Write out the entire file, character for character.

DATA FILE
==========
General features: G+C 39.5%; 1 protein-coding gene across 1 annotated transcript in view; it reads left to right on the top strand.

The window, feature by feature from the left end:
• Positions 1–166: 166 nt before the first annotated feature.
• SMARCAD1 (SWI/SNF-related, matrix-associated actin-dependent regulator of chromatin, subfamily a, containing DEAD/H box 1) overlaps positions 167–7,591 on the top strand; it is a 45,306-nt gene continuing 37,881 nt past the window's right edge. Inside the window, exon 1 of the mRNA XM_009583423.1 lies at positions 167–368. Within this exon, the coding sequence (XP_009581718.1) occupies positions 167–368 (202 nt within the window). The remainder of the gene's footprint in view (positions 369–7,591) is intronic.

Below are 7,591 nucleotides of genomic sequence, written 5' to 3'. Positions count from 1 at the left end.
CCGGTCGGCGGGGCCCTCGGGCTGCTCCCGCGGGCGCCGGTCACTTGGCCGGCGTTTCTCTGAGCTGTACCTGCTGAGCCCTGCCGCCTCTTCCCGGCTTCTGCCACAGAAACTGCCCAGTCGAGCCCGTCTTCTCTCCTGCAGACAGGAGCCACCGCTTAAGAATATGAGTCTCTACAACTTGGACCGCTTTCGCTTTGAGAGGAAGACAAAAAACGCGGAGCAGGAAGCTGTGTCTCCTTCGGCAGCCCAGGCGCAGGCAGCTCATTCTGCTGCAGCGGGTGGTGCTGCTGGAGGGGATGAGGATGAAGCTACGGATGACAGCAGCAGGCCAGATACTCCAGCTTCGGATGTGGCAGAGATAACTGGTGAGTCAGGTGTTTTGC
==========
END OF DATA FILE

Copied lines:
General features: G+C 39.5%; 1 protein-coding gene across 1 annotated transcript in view; it reads left to right on the top strand.

The window, feature by feature from the left end:
• Positions 1–166: 166 nt before the first annotated feature.
• SMARCAD1 (SWI/SNF-related, matrix-associated actin-dependent regulator of chromatin, subfamily a, containing DEAD/H box 1) overlaps positions 167–7,591 on the top strand; it is a 45,306-nt gene continuing 37,881 nt past the window's right edge. Inside the window, exon 1 of the mRNA XM_009583423.1 lies at positions 167–368. Within this exon, the coding sequence (XP_009581718.1) occupies positions 167–368 (202 nt within the window). The remainder of the gene's footprint in view (positions 369–7,591) is intronic.

Below are 7,591 nucleotides of genomic sequence, written 5' to 3'. Positions count from 1 at the left end.
CCGGTCGGCGGGGCCCTCGGGCTGCTCCCGCGGGCGCCGGTCACTTGGCCGGCGTTTCTCTGAGCTGTACCTGCTGAGCCCTGCCGCCTCTTCCCGGCTTCTGCCACAGAAACTGCCCAGTCGAGCCCGTCTTCTCTCCTGCAGACAGGAGCCACCGCTTAAGAATATGAGTCTCTACAACTTGGACCGCTTTCGCTTTGAGAGGAAGACAAAAAACGCGGAGCAGGAAGCTGTGTCTCCTTCGGCAGCCCAGGCGCAGGCAGCTCATTCTGCTGCAGCGGGTGGTGCTGCTGGAGGGGATGAGGATGAAGCTACGGATGACAGCAGCAGGCCAGATACTCCAGCTTCGGATGTGGCAGAGATAACTGGTGAGTCAGGTGTTTTGC